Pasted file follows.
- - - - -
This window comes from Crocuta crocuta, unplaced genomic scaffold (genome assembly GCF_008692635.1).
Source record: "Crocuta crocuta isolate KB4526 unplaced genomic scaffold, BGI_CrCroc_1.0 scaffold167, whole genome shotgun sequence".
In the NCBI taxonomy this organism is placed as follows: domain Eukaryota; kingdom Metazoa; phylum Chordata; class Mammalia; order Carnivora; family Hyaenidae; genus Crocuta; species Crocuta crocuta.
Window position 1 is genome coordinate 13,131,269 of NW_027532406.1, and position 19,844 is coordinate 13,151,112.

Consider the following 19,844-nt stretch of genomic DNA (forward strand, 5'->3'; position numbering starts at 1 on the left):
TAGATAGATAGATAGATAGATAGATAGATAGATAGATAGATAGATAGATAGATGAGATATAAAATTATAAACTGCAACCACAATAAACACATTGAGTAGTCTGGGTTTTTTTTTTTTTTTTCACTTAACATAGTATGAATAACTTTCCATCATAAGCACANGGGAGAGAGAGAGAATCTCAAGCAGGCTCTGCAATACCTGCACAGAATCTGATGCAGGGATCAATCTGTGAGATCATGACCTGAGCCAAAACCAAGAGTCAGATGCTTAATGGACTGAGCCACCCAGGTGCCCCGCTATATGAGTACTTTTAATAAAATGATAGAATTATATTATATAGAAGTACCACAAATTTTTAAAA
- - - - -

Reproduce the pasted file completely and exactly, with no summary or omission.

This window comes from Crocuta crocuta, unplaced genomic scaffold (genome assembly GCF_008692635.1).
Source record: "Crocuta crocuta isolate KB4526 unplaced genomic scaffold, BGI_CrCroc_1.0 scaffold167, whole genome shotgun sequence".
In the NCBI taxonomy this organism is placed as follows: domain Eukaryota; kingdom Metazoa; phylum Chordata; class Mammalia; order Carnivora; family Hyaenidae; genus Crocuta; species Crocuta crocuta.
Window position 1 is genome coordinate 13,131,269 of NW_027532406.1, and position 19,844 is coordinate 13,151,112.

Consider the following 19,844-nt stretch of genomic DNA (forward strand, 5'->3'; position numbering starts at 1 on the left):
TAGATAGATAGATAGATAGATAGATAGATAGATAGATAGATAGATAGATAGATGAGATATAAAATTATAAACTGCAACCACAATAAACACATTGAGTAGTCTGGGTTTTTTTTTTTTTTTTCACTTAACATAGTATGAATAACTTTCCATCATAAGCACANGGGAGAGAGAGAGAATCTCAAGCAGGCTCTGCAATACCTGCACAGAATCTGATGCAGGGATCAATCTGTGAGATCATGACCTGAGCCAAAACCAAGAGTCAGATGCTTAATGGACTGAGCCACCCAGGTGCCCCGCTATATGAGTACTTTTAATAAAATGATAGAATTATATTATATAGAAGTACCACAAATTTTTAAAA